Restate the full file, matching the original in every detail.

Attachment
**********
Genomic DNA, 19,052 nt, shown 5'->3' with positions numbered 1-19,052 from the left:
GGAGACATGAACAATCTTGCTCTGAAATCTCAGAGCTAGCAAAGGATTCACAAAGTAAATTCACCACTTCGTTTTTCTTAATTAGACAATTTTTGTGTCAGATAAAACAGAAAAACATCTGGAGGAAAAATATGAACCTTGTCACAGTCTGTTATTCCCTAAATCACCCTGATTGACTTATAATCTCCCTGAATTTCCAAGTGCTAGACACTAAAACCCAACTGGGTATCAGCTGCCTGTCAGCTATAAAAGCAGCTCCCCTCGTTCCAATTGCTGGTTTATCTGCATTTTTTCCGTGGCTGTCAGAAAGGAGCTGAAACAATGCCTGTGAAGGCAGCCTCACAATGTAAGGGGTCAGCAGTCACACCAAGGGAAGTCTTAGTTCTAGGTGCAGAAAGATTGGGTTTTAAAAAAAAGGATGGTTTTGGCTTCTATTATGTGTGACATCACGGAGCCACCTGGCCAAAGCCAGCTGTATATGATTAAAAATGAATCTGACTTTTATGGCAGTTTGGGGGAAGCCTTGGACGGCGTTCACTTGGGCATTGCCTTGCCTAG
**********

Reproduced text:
Genomic DNA, 19,052 nt, shown 5'->3' with positions numbered 1-19,052 from the left:
GGAGACATGAACAATCTTGCTCTGAAATCTCAGAGCTAGCAAAGGATTCACAAAGTAAATTCACCACTTCGTTTTTCTTAATTAGACAATTTTTGTGTCAGATAAAACAGAAAAACATCTGGAGGAAAAATATGAACCTTGTCACAGTCTGTTATTCCCTAAATCACCCTGATTGACTTATAATCTCCCTGAATTTCCAAGTGCTAGACACTAAAACCCAACTGGGTATCAGCTGCCTGTCAGCTATAAAAGCAGCTCCCCTCGTTCCAATTGCTGGTTTATCTGCATTTTTTCCGTGGCTGTCAGAAAGGAGCTGAAACAATGCCTGTGAAGGCAGCCTCACAATGTAAGGGGTCAGCAGTCACACCAAGGGAAGTCTTAGTTCTAGGTGCAGAAAGATTGGGTTTTAAAAAAAAGGATGGTTTTGGCTTCTATTATGTGTGACATCACGGAGCCACCTGGCCAAAGCCAGCTGTATATGATTAAAAATGAATCTGACTTTTATGGCAGTTTGGGGGAAGCCTTGGACGGCGTTCACTTGGGCATTGCCTTGCCTAG